AHRC funding encourages people to collaborate and create new book forms and potentially new reading experiences, but whether that is a REF-able output is another matter. Andrew Prescott explains that someone submitted a totem pole to the recent REF, and it was accepted. But whether this is encouraged within the frameworks of individual institutions and their structures is another question. He sees this it as a problem that we have in terms of the structure of knowledge, which “is now being driven more by Wikipedia than academia.”

Finally, there were some thought-provoking questions from the audience:

 

“I usually forage – for a particular quote or piece of information, but when I find a book I enjoy, I tend to buy it and read it for a different reason. What do you think of re-reading, and what academic books do you re-read and why?”

AP: Vivian Hunter-Galbraith’s book on using Public Records: it has haunted me since I was about 20. Now it is only available in a 1960s reprint. I constantly refer back to it. I would probably buy the ebook, like you said, to find a particular quote more quickly.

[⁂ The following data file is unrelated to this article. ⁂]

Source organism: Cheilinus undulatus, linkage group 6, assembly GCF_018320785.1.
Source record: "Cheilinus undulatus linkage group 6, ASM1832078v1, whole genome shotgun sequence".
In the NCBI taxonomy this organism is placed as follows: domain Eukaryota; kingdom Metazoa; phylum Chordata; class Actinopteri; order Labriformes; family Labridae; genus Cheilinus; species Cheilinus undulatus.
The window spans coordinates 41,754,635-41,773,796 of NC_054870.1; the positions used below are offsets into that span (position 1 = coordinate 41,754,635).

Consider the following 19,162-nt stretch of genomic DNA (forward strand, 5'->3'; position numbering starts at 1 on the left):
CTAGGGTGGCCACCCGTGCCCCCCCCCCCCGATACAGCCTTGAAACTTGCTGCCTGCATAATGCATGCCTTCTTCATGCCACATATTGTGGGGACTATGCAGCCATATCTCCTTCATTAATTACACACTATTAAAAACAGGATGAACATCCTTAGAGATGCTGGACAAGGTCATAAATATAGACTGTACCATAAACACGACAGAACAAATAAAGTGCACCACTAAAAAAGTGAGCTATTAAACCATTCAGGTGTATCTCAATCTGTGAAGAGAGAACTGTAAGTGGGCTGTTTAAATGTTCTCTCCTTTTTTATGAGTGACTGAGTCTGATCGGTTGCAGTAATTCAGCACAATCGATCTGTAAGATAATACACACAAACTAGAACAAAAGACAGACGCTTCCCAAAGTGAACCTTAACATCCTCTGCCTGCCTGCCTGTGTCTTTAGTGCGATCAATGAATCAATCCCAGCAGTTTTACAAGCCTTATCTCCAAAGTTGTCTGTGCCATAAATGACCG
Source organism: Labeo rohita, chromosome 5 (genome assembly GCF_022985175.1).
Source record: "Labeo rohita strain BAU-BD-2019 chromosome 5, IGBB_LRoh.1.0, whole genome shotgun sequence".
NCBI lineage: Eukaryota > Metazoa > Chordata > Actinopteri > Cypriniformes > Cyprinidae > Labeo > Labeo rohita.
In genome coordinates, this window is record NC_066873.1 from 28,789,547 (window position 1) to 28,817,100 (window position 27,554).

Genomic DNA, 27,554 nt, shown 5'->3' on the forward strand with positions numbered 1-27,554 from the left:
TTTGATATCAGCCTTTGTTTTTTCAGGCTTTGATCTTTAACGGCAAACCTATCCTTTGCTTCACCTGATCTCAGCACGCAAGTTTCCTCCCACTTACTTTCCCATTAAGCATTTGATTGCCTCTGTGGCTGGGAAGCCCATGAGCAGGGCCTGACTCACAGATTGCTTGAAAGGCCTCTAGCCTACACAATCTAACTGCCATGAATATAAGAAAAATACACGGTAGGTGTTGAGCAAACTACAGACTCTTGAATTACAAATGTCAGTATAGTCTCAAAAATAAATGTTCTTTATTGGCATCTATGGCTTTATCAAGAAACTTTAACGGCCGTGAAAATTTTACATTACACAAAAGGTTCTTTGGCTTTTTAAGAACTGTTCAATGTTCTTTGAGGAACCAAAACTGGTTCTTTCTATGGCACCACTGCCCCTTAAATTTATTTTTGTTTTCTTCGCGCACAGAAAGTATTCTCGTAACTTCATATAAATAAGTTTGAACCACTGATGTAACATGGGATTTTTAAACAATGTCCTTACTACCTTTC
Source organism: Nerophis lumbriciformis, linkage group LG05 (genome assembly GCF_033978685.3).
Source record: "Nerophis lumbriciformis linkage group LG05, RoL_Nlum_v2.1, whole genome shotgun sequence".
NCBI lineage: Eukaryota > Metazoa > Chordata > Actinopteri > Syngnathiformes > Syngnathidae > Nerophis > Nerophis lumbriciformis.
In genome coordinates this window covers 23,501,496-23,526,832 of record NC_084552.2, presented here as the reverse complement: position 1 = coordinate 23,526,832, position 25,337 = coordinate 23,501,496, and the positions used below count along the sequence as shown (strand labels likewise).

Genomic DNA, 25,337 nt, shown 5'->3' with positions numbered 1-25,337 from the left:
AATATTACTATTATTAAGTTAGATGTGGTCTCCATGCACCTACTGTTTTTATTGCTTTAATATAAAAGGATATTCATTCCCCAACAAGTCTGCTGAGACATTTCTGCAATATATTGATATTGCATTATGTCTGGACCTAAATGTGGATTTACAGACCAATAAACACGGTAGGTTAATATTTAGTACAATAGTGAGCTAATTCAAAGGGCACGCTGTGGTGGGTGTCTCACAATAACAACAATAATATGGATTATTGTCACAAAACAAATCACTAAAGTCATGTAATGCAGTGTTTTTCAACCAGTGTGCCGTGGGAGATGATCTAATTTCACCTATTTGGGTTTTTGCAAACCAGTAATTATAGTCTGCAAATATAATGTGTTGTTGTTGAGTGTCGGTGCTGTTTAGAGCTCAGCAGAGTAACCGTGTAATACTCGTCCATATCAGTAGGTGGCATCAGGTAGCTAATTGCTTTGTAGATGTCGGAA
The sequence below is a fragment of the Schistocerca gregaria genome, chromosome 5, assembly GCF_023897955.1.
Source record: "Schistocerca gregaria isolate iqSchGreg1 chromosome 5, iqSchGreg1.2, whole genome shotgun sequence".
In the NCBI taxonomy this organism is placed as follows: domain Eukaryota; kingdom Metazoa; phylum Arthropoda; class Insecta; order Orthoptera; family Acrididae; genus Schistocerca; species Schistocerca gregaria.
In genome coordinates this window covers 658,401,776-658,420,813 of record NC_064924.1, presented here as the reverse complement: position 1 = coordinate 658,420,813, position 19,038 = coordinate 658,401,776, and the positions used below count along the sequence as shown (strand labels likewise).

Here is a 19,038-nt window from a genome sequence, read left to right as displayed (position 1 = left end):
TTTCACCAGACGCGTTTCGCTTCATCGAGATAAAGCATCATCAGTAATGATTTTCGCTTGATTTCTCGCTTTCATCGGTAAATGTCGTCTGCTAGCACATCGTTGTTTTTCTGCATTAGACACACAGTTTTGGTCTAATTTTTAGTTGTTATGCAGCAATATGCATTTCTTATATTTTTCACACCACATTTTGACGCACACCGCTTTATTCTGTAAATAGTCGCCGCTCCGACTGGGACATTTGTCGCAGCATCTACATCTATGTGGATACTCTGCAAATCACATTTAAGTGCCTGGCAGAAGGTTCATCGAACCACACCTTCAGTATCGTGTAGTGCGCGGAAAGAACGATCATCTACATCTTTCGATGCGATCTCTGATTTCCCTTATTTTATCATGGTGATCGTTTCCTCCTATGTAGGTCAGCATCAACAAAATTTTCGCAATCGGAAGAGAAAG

BT: For me re-reading is literary re-reading, like reading Jane Eyre 50 times. I re-read it every time I teach it. I don’t read ‘academic’ books in that way.

MR: I do the foraging and the researching but then if like it I buy it and re-read it more fully.

 

“If you could have access to everything EVER published on something the size of a matchbox, would you say yes?”

AP: It’s not something I would turn down if you offered it to me, but I would point out that this idea is a deception, because in the foreseeable future I don’t think it could exist. Take the example of Tristram Shandy: Sterne went to great effort and expense to insert a DIFFERENT piece of marbled paper in every single one of the first copies of this book. How would you recreate something like this?

BT: Absolutely not: It would be meaningless! Going back to the idea of foraging, part of the process of reading is the discovery, the creation of my own library of content – it would be a meaningless mess of everything.

MR: Yes, absolutely!